EST microsatellites primer pair design

In this study, TP-M13- microsatellite PCR method was used to screen for primer [31]. Three primers were designed for PCR amplification: the first primer was F + M13, i.e. the 5’end of the EST microsatellite forward primer and M13 (5′-TGTAAAACGACGCCAGT-3′) to be linked together. The second primer was the EST microsatellite reverse primer, and the third primer was M13 primer fluorescently labeled at the 5’end with Cy5.

DNA extraction, EST microsatellite markers validation and polymorphism examination

The total blood genomic DNA was extracted from 140 Sika deer following the traditional proteinase K and phenol-chloroform extraction method and verified by electrophoresis on 1% agarose gel. DNA was stored at − 20 °C until used for PCR amplification.

Fluorescence PCR amplification was carried out in a 20 μL volume containing 8 μL 10× Buffer I, 0.4 μL TP -M13(5 M), 2 μL specific primer(5 M), 0.2 μL Taq DNA Polymerase, 2 μL DNA, 7.6 μL ddH2O. Taq DNA Polymerase was purchased from Takara Co.,Ltd. The primers were synthesized from Beijing Microread Genetics Co.,Ltd. The PCR program consisted of an initial step of 95 °C for 5 min, followed by 30 cycles of 94 °C for 30 s, 56 °C for 45 s, and 72 °C for 45 s, followed by 10 cycles of 94 °C for 30 s, 53 °C for 45 s, 72 °C for 45 s, and a final extension at 72 °C for 12 min. The amplified products were evaluated on the ABI 3730XL DNA capillary sequencer with GeneScan 500 ROX Size Standard (Applied Biosystems, USA). The criterion for accepting a peak as polymorphic was that one peak was greater than or equal to one tenth of the other.

Data analysis

GenAlEx version 6.5 was employed for the allele data processing, which included the number of expected heterozygosity (He), observed heterozygosity (Ho), polymorphism information content (PIC), number of alleles (Na), effective number of alleles (Ne) [32]. GENEPOP software was used to investigate linkage disequilibrium and to determine deviation from Hardy–Weinberg equilibrium [33]. The correlation between velvet antler weight and main beam length, main beam circle, first tine length, first tine circle, mouth length, mouth circle of velvet antler of Shuangyang Sika deer was analyzed by multiple linear regressions. One-way analysis of variance (one-way ANOVA)and post hoc Bonferroni tests were performed on significant analysis of EST microsatellite markers with growth characteristics (velvet antler weight, main beam length, main beam circle, first tine length, first tine circle, mouth length, mouth circle) of 140 individuals in velvet antler. A p value≤0.05 was considered statistically significant difference.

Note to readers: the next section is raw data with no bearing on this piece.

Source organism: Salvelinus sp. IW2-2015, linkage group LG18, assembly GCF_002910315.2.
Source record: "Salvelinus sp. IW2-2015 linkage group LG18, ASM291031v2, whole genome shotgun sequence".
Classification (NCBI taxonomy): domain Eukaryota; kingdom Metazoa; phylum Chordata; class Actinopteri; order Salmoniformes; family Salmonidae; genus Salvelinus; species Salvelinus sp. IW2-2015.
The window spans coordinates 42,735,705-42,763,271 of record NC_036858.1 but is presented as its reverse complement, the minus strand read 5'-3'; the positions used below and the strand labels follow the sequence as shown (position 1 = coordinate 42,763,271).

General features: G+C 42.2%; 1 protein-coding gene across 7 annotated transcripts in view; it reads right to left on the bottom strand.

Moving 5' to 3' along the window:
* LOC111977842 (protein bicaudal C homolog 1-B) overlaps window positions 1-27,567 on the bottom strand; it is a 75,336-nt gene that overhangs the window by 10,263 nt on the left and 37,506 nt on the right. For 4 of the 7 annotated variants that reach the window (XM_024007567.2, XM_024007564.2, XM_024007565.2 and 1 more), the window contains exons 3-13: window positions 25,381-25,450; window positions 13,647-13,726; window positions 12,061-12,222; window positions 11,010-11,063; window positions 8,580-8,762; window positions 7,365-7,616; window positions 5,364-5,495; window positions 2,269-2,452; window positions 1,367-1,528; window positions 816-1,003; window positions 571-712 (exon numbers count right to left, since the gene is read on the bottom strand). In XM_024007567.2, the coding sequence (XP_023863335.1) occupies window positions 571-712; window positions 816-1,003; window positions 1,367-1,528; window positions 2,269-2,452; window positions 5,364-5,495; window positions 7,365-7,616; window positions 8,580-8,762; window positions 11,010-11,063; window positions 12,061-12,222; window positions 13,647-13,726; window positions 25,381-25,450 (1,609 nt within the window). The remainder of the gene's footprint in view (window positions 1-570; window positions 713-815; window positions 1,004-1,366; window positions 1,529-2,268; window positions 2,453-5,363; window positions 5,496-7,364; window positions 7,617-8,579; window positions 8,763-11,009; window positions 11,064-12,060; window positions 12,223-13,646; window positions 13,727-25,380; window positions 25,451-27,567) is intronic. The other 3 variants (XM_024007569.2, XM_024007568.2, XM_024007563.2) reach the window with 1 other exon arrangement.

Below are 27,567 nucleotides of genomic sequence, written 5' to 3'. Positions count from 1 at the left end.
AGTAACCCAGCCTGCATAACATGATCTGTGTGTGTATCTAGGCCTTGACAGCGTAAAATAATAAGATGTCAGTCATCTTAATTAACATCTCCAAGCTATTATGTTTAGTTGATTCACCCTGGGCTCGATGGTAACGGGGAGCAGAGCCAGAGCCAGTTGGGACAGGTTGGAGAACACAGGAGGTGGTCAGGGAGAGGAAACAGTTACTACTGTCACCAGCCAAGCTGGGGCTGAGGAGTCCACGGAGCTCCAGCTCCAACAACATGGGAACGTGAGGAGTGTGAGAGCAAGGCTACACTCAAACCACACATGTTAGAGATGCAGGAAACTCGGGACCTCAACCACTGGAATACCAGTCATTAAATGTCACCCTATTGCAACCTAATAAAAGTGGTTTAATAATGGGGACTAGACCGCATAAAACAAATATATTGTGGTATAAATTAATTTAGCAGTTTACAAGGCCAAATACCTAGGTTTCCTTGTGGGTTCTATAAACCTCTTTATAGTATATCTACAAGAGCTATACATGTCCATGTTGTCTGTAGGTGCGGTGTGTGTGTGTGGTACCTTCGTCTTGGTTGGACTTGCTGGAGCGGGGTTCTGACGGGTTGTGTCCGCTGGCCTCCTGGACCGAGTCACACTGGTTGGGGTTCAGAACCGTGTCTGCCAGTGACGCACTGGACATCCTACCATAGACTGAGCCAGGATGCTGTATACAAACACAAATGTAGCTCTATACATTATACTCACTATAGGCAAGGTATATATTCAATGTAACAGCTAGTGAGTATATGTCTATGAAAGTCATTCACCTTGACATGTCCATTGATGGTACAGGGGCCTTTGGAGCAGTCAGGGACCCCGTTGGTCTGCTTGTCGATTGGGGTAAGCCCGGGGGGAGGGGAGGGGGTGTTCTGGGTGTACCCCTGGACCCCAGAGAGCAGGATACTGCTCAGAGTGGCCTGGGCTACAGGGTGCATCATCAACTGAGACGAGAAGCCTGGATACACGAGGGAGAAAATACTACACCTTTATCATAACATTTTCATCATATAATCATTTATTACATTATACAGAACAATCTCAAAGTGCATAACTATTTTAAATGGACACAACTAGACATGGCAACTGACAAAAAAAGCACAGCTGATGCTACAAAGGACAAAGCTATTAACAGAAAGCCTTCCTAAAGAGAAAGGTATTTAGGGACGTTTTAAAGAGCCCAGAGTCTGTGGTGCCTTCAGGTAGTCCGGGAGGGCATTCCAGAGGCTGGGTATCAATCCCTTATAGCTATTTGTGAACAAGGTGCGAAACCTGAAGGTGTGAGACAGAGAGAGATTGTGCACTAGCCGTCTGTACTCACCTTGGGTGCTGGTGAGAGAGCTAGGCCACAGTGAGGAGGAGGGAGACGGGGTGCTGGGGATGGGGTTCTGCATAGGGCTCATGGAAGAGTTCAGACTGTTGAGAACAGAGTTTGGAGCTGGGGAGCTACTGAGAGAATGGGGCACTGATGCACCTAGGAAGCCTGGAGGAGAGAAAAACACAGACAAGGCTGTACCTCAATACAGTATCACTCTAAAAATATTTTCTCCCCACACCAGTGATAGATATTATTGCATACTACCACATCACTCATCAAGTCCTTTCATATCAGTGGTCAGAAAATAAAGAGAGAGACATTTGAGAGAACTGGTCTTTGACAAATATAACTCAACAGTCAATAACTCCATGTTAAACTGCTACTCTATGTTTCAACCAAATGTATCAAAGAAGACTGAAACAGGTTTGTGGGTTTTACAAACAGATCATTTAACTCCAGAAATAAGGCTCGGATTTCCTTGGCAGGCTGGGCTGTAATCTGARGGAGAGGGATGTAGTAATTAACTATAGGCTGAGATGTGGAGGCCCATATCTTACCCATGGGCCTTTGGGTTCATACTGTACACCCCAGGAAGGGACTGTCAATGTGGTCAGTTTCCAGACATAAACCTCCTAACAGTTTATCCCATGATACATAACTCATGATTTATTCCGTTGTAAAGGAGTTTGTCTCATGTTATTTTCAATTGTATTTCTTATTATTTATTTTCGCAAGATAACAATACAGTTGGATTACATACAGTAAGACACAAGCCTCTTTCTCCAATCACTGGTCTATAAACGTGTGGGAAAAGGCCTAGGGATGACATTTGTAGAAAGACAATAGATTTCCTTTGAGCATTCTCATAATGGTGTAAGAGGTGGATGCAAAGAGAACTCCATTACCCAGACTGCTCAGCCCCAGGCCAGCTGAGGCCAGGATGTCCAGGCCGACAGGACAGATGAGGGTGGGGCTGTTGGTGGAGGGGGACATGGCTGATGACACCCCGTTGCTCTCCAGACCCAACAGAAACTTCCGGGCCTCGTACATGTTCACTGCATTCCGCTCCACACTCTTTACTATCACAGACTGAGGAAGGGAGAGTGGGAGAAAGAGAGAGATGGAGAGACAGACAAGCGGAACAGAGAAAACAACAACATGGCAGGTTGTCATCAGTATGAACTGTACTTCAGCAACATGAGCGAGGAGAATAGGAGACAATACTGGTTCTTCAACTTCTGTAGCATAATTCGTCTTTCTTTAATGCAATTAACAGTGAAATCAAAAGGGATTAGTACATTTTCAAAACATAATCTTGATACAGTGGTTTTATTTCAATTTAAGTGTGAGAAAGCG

Availability of data and materials

All the data generated in the present research is contained in this manuscript.

Abbreviations

SNPs:

Single nucleotide polymorphisms

RAPD:

Random amplified polymorphic DNA

AFLPs:

Amplified fragment length polymorphisms

SRAPs:

Sequence-related amplified polymorphisms

EST microsatellite:

Expressed sequence tag microsatellite

He:

Expected heterozygosity

Ho:

Observed heterozygosity

PIC:

Polymorphism information content

Na:

Number of alleles

Ne:

Effective number of alleles

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Acknowledgements

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Funding

This research was supported by Jilin Province Education Department Science and Technology Program during the Thirteenth Five-year Plan Period, Grant/Award Number: JJKH20190940KJ; Scientific Research Fund Project of Jilin Agricultural University, Grant/Award Number: 201801; Science and Technology Development Plan Project of Jilin Province, Grant/Award Number: 20190301009NY; Science and Technology Development Plan projects of Jilin Province, Grant/Award Number: 20170307007YY.

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Conceptualization: B.J., D.L. and F.Y.; Methodology: B.J., Y.L., Q.L., J.Z., W.Y. S.C. and J.Z.; Software: B.J., D.L. and C.G.; Writing-original draft preparation: B.J.; Writing-reviewing and editing: B.J., G.W., G.C., D.L. and F.Y.; Supervision: D.L. and F.Y. The authors read and approved the final manuscript.

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Correspondence to Dongdong Liu or Fuhe Yang.

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Supplementary information

Additional file 1.

Distribution of EST microsatellite type in transcriptome of Sika deer.

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Jia, B., Wang, G., Zheng, J. et al. Development of novel EST microsatellite markers for genetic diversity analysis and correlation analysis of velvet antler growth characteristics in Sika deer. Hereditas 157, 24 (2020). https://doi.org/10.1186/s41065-020-00137-x

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Keywords

  • EST microsatellite markers
  • Genetic diversity
  • Sika deer
  • Transcriptome
  • Velvet antler